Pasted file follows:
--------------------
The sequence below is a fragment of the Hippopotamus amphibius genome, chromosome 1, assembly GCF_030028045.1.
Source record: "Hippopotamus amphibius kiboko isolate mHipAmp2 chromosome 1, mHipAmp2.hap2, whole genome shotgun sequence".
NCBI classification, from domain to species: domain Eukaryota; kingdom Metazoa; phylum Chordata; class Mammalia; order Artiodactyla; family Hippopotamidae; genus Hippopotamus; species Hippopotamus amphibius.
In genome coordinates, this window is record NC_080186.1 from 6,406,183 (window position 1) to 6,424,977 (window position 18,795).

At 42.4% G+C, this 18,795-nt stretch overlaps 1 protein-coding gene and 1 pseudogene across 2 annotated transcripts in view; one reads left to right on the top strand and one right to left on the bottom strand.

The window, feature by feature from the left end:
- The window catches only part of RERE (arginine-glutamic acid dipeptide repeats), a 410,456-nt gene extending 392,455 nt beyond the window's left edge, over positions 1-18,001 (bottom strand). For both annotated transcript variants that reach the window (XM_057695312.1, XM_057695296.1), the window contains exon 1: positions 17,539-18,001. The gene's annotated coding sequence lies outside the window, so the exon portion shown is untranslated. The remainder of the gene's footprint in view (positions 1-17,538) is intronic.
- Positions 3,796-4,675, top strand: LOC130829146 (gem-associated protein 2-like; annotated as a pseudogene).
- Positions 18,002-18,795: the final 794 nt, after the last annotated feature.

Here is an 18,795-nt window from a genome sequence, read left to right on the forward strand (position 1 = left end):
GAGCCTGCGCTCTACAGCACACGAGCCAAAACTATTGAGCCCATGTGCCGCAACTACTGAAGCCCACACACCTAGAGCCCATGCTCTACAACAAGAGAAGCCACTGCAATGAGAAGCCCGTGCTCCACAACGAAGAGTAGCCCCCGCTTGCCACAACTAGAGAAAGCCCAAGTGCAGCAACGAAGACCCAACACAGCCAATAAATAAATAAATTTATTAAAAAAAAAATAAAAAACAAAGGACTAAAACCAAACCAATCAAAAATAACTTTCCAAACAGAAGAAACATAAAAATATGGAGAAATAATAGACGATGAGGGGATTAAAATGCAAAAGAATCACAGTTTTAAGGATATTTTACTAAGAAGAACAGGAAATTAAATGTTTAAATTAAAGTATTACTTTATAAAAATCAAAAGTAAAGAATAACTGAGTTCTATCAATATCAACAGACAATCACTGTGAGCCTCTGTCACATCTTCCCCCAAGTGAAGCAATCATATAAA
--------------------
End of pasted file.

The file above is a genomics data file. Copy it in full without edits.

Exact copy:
The sequence below is a fragment of the Hippopotamus amphibius genome, chromosome 1, assembly GCF_030028045.1.
Source record: "Hippopotamus amphibius kiboko isolate mHipAmp2 chromosome 1, mHipAmp2.hap2, whole genome shotgun sequence".
NCBI classification, from domain to species: domain Eukaryota; kingdom Metazoa; phylum Chordata; class Mammalia; order Artiodactyla; family Hippopotamidae; genus Hippopotamus; species Hippopotamus amphibius.
In genome coordinates, this window is record NC_080186.1 from 6,406,183 (window position 1) to 6,424,977 (window position 18,795).

At 42.4% G+C, this 18,795-nt stretch overlaps 1 protein-coding gene and 1 pseudogene across 2 annotated transcripts in view; one reads left to right on the top strand and one right to left on the bottom strand.

The window, feature by feature from the left end:
- The window catches only part of RERE (arginine-glutamic acid dipeptide repeats), a 410,456-nt gene extending 392,455 nt beyond the window's left edge, over positions 1-18,001 (bottom strand). For both annotated transcript variants that reach the window (XM_057695312.1, XM_057695296.1), the window contains exon 1: positions 17,539-18,001. The gene's annotated coding sequence lies outside the window, so the exon portion shown is untranslated. The remainder of the gene's footprint in view (positions 1-17,538) is intronic.
- Positions 3,796-4,675, top strand: LOC130829146 (gem-associated protein 2-like; annotated as a pseudogene).
- Positions 18,002-18,795: the final 794 nt, after the last annotated feature.

Here is an 18,795-nt window from a genome sequence, read left to right on the forward strand (position 1 = left end):
GAGCCTGCGCTCTACAGCACACGAGCCAAAACTATTGAGCCCATGTGCCGCAACTACTGAAGCCCACACACCTAGAGCCCATGCTCTACAACAAGAGAAGCCACTGCAATGAGAAGCCCGTGCTCCACAACGAAGAGTAGCCCCCGCTTGCCACAACTAGAGAAAGCCCAAGTGCAGCAACGAAGACCCAACACAGCCAATAAATAAATAAATTTATTAAAAAAAAAATAAAAAACAAAGGACTAAAACCAAACCAATCAAAAATAACTTTCCAAACAGAAGAAACATAAAAATATGGAGAAATAATAGACGATGAGGGGATTAAAATGCAAAAGAATCACAGTTTTAAGGATATTTTACTAAGAAGAACAGGAAATTAAATGTTTAAATTAAAGTATTACTTTATAAAAATCAAAAGTAAAGAATAACTGAGTTCTATCAATATCAACAGACAATCACTGTGAGCCTCTGTCACATCTTCCCCCAAGTGAAGCAATCATATAAA